Why Your Doctor Doesn’t Want You Using iPhone And iPad Health Apps

See on Scoop.ithealthcare technology

Doctors may be fans of the iPad as a clinical tool, but they’re not certain that Apple’s iPad, the 5000+ health and medical apps in the App Store, or other mobile technologies are safe and effective health tools for patients. That’s the gist of a report by PwC Global Healthcare. The report was based on surveys of physicians, healthcare management professionals and payers, and mobile technology users in ten countries around the world.

 

According to the report, just under two-thirds (64%) of healthcare providers acknowledged that mobile technologies offer potential benefits for patients, but feel that mobile health (also known as mhealth) is virgin and untested territory. As a result, the majority of doctors (73%) don’t suggest iOS or mobile health apps to their patients and some (13%) even discourage patients from using them.

The reasons for not encouraging mobile health apps cover a variety of territory.

 

There’s the perception of cost, complexity, and scope of change associated with implementing mobile health solutions and an associated lack of technology systems in many healthcare environments. For example, the survey identified that only 40% of private practices and 63% of public sector offices and hospitals worldwide have wireless connectivity.

 

Concerns about how patients would use mobile health apps was a common reason for discouraging their use. That breaks down into a handful of issues, including patient compliance with health tools, the ability to ensure their proper use, and a concern that patients would become too independent and avoid regular office visits. That last concern appears to be a very valid point since 59% of mobile health users said iOS apps and other mobile technologies have replaced some visits to doctors or nurses.

 

Beyond patient use of health apps, concern about industry regulations was the biggest drawback to deploying mobile health solutions followed be the sense that healthcare, as an industry, has a particularly conservative culture. Those are areas that PwC’s Global Healthcare’s Christopher Wasden identified as different between as different between industrialized and developing countries.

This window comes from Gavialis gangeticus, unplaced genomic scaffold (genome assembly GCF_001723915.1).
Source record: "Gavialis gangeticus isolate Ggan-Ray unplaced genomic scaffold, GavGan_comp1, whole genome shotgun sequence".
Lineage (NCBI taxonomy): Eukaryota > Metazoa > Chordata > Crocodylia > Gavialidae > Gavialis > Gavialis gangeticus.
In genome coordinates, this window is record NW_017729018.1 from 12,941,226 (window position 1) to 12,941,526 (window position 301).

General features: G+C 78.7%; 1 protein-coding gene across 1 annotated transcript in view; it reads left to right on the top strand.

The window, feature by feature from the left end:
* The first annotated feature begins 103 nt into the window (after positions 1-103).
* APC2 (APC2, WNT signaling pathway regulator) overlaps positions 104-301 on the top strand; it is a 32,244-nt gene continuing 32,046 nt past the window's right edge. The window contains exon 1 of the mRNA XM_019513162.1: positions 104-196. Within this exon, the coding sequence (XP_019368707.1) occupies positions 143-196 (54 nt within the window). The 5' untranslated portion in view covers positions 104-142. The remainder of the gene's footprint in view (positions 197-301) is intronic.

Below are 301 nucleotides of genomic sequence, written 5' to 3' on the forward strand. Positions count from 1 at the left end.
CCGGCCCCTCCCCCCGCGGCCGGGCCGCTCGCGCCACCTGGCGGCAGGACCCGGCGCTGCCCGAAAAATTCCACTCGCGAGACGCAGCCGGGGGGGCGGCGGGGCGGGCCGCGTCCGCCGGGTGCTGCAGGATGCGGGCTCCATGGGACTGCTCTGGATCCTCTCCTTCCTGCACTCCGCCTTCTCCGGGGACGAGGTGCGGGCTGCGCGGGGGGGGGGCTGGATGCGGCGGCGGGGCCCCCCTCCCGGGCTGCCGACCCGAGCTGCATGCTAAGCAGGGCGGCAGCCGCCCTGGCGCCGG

The adoption of mobile health in emerging markets versus developed markets is a paradox. In developed markets, mHealth is perceived as disrupting the status quo, whereas in emerging countries it is seen as creating a new market, full of opportunity and growth potential. In younger, developing economies, healthcare is less constrained by healthcare infrastructure and entrenched interests. Consumers are more likely to use mobile devices and mHealth applications, and more payers are willing to cover the cost of mHealth services.

Other interesting points from the study include the following:

 

Health administrators and payers are more encouraging of mobile health solutions – 40% approve of such technologies compared to just 25% of doctors.

Two thirds of people who use health and fitness apps discontinue their use after six months (or earlier).

Roughly half the population expect mobile health options will improve the convenience (46%), cost (52%) and quality (48%) of healthcare.

Nearly half of those surveyed expect mobile apps will change the way they manage chronic conditions (48%), medications (48%) and overall health (49%).

60% of consumers believe doctors are not as interested in mobile health options as patients and technology companies.

See on www.cultofmac.com

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